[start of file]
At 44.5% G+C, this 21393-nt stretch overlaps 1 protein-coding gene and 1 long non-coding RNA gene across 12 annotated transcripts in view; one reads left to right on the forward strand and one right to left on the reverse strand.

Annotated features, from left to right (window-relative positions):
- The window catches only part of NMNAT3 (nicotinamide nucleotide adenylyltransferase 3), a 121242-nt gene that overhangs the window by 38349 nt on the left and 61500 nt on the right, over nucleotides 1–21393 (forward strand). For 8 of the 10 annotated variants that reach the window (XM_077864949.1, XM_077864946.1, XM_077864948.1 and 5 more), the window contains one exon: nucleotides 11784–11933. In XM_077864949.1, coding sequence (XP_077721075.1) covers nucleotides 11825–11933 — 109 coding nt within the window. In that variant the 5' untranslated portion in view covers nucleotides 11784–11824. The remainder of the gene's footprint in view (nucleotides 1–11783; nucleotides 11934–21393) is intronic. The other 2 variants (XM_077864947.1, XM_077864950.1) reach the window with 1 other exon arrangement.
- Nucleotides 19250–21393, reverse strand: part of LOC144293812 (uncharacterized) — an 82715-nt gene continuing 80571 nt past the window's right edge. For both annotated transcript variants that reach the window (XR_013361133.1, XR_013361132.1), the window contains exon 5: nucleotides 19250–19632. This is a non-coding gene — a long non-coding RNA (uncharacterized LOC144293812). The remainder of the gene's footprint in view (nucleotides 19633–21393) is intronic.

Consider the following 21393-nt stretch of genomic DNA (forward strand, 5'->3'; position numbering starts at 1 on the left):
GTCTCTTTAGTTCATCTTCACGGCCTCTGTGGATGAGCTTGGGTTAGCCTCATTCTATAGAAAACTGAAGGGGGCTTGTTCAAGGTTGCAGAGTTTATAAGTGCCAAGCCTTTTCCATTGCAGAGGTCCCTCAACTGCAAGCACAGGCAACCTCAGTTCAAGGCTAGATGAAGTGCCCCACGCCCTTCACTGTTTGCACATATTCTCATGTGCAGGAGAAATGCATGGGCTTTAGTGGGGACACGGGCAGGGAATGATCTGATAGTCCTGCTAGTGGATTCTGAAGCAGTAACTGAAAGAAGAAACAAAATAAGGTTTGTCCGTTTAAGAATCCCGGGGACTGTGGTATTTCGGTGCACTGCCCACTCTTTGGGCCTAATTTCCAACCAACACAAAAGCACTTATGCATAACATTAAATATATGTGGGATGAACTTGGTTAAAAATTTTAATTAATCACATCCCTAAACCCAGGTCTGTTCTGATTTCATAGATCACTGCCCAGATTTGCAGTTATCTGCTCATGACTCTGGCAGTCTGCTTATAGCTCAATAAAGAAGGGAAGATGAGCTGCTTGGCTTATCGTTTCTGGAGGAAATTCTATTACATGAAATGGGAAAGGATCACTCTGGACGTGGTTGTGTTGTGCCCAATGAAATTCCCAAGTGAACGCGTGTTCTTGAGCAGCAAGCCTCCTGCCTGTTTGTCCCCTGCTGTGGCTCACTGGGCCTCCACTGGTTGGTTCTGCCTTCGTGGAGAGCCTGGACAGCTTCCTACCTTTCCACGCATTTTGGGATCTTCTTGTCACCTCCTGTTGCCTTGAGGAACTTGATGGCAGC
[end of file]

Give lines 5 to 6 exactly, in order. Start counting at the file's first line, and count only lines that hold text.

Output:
Consider the following 21393-nt stretch of genomic DNA (forward strand, 5'->3'; position numbering starts at 1 on the left):
GTCTCTTTAGTTCATCTTCACGGCCTCTGTGGATGAGCTTGGGTTAGCCTCATTCTATAGAAAACTGAAGGGGGCTTGTTCAAGGTTGCAGAGTTTATAAGTGCCAAGCCTTTTCCATTGCAGAGGTCCCTCAACTGCAAGCACAGGCAACCTCAGTTCAAGGCTAGATGAAGTGCCCCACGCCCTTCACTGTTTGCACATATTCTCATGTGCAGGAGAAATGCATGGGCTTTAGTGGGGACACGGGCAGGGAATGATCTGATAGTCCTGCTAGTGGATTCTGAAGCAGTAACTGAAAGAAGAAACAAAATAAGGTTTGTCCGTTTAAGAATCCCGGGGACTGTGGTATTTCGGTGCACTGCCCACTCTTTGGGCCTAATTTCCAACCAACACAAAAGCACTTATGCATAACATTAAATATATGTGGGATGAACTTGGTTAAAAATTTTAATTAATCACATCCCTAAACCCAGGTCTGTTCTGATTTCATAGATCACTGCCCAGATTTGCAGTTATCTGCTCATGACTCTGGCAGTCTGCTTATAGCTCAATAAAGAAGGGAAGATGAGCTGCTTGGCTTATCGTTTCTGGAGGAAATTCTATTACATGAAATGGGAAAGGATCACTCTGGACGTGGTTGTGTTGTGCCCAATGAAATTCCCAAGTGAACGCGTGTTCTTGAGCAGCAAGCCTCCTGCCTGTTTGTCCCCTGCTGTGGCTCACTGGGCCTCCACTGGTTGGTTCTGCCTTCGTGGAGAGCCTGGACAGCTTCCTACCTTTCCACGCATTTTGGGATCTTCTTGTCACCTCCTGTTGCCTTGAGGAACTTGATGGCAGC